Local anti-stigma campaign raises awareness about successfully coping with mental illness

Patrick Arena, retired jazz singer, has dealt with depression for as long as he can remember. He manages a three-quarter house for recovering addicts and works at Greenbriar Treatment Center. Arena will celebrate 29 years of sobriety Sept. 1. His story is on Page B1.

Lynne Loresch, former executive director of the Mental Health Association of Washington County, is encouraged by the progress mental health organizations have made to combat the stigma that surrounds mental illness.

But, she acknowledges, much work remains.

MHA, a nonprofit dedicated to improving mental wellness, is launching an initiative this month to end mental health stigma.

The campaign, “Spotlight Success, Shatter Stigma,” shares the candid accounts of community members who have successfully battled mental health conditions.

Among them are Patrick Arena, director of The Murphy House in Washington; Diana McKinney, program director at AMI Inc., and Lori Reynolds, a trainer at Community Action Southwest. About 43.8 million adults grapple with a mental illness. But nearly 60 percent of adults with a mental illness didn't receive mental health services last year, according to the National Alliance on Mental Illness.

Stigma is one of the most challenging aspects of living with a mental health condition, and can cause people to feel ashamed and discourage many from seeking treatment or support for what can be a manageable and treatable illness.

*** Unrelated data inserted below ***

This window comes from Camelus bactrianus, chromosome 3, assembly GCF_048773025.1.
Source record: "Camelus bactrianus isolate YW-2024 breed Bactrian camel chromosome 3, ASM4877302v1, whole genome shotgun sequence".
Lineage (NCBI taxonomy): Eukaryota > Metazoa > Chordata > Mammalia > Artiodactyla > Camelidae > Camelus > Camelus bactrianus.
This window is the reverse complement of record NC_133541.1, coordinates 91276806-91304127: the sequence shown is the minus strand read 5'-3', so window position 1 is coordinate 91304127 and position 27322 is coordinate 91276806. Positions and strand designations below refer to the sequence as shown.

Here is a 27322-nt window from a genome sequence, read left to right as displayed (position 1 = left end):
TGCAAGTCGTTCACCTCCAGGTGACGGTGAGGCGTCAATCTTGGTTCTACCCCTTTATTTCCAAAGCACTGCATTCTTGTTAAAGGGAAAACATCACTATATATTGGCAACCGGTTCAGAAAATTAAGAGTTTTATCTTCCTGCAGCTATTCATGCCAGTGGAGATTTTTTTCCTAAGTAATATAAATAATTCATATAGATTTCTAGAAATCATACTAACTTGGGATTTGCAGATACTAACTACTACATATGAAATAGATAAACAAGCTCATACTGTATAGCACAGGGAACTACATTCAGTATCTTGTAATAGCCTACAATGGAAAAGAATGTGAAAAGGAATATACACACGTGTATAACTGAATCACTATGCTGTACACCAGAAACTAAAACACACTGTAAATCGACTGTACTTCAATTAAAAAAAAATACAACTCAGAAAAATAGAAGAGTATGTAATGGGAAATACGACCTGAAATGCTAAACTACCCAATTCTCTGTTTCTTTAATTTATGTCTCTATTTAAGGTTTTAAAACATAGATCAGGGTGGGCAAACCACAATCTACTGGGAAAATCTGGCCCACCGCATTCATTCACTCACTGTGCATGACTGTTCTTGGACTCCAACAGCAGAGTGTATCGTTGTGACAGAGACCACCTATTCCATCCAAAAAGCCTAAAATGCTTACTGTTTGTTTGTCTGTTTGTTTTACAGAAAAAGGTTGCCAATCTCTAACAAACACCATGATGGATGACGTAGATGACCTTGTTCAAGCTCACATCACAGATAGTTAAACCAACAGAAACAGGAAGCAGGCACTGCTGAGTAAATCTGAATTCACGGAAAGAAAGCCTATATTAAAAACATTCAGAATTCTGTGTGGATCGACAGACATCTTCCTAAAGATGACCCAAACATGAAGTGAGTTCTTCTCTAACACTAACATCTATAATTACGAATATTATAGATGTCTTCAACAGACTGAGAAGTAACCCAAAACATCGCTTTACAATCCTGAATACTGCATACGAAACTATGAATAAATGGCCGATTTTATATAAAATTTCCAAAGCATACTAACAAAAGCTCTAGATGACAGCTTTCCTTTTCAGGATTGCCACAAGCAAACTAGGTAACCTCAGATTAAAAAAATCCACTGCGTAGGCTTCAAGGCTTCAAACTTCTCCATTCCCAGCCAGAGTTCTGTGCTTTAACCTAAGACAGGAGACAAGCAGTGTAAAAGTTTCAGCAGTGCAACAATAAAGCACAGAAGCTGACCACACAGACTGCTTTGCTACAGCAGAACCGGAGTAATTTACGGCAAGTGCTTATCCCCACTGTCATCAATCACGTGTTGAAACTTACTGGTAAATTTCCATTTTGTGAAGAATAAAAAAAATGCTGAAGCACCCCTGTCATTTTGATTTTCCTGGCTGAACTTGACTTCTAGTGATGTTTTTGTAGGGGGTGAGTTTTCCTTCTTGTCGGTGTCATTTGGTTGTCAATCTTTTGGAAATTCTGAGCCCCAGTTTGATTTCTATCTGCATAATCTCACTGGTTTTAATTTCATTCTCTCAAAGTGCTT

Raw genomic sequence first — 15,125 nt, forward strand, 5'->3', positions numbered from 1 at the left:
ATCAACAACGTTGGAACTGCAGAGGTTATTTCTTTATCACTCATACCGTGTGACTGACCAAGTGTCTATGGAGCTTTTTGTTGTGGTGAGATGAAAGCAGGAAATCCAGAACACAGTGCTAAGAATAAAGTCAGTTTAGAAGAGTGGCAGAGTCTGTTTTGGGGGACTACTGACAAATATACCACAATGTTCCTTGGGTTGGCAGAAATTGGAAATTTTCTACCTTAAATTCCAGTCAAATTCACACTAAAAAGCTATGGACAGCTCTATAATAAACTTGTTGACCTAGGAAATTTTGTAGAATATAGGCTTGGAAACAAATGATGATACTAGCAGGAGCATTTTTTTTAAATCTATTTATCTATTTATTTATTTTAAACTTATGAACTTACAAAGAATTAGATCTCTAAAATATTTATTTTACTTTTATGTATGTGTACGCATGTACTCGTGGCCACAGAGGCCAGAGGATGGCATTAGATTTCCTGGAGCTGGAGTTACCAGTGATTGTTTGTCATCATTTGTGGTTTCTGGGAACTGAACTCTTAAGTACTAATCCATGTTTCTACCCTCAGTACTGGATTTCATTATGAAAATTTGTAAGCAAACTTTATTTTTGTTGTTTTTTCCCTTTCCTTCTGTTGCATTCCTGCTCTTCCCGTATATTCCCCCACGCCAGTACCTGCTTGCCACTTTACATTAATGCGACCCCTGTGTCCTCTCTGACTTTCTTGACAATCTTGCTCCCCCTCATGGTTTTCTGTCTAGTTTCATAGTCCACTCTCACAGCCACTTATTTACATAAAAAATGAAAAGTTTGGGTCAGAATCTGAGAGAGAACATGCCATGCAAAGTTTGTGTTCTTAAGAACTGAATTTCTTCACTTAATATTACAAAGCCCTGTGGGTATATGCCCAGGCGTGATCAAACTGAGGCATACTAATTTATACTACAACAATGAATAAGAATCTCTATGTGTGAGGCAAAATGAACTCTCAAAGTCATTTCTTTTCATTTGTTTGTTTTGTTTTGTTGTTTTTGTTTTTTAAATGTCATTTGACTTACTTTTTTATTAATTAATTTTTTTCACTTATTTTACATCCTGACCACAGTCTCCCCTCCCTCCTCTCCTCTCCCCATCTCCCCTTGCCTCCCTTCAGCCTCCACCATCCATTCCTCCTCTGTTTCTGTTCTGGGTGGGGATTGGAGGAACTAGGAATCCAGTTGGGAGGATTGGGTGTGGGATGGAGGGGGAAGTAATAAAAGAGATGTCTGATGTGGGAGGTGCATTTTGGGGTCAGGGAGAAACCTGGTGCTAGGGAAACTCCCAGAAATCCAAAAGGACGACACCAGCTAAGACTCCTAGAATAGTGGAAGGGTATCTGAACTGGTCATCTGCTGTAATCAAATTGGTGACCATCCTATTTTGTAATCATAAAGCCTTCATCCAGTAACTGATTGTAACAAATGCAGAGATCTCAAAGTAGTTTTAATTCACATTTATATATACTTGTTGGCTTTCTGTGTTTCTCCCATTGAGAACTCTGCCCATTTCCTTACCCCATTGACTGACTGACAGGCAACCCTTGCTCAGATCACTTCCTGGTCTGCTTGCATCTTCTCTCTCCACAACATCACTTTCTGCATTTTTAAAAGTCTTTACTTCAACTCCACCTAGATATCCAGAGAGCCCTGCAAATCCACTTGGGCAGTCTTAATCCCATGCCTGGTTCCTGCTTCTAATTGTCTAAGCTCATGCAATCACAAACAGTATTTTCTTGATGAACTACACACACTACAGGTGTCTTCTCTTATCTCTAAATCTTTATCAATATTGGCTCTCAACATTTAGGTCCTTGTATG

But, says Loresch, many people who suffer from mental illness live productive lives and make positive contributions to society.

“I think it's time for people to understand that you just don't survive mental illness, you can thrive with mental illness,” said Loresch. “We have accomplished artists, musicians, nurses, businessmen, executive directors of agencies who have dealt with mental illness, and they hold positions of value to the community, and we really wanted to spotlight these successes because it's important for people to know that mental illness is not a fatal diagnosis.”

Loresch wants people who experience mental illness to be able to receive the same support from friends, family and employers as those who are dealing with a physical ailment or a broken bone.

“The stigma attached to mental illness is still a major barrier. It's becoming less and less – I really believe that – but it remains a barrier,” said Loresch.

The anti-stigma campaign received a $25,000 grant from Staunton Farm Foundation, an organization dedicated to improving the lives of people who live with mental illness and/or substance use disorders. Eight local agencies also partnered to contribute a $5,500 matching grant. The groups were AMI Inc. of Washington County, Arc of Washington County, Centerville Clinics, Southwestern Pennsylvania Human Services, Transitional Employment Consultants (TEC), Washington Communities, Wesley Spectrum and the MHA,

“Spotlight Success, Shatter Stigma” will consist of monthly newspaper articles, along with radio spots in October during Mental Illness Awareness Month, and in May, Mental Health Month.

“With the proper support, mental illness can be overcome,” said Loresch. “People tend not to talk about their mental illnesses, but they go on and do wonderful things. And we want to highlight their successes.”

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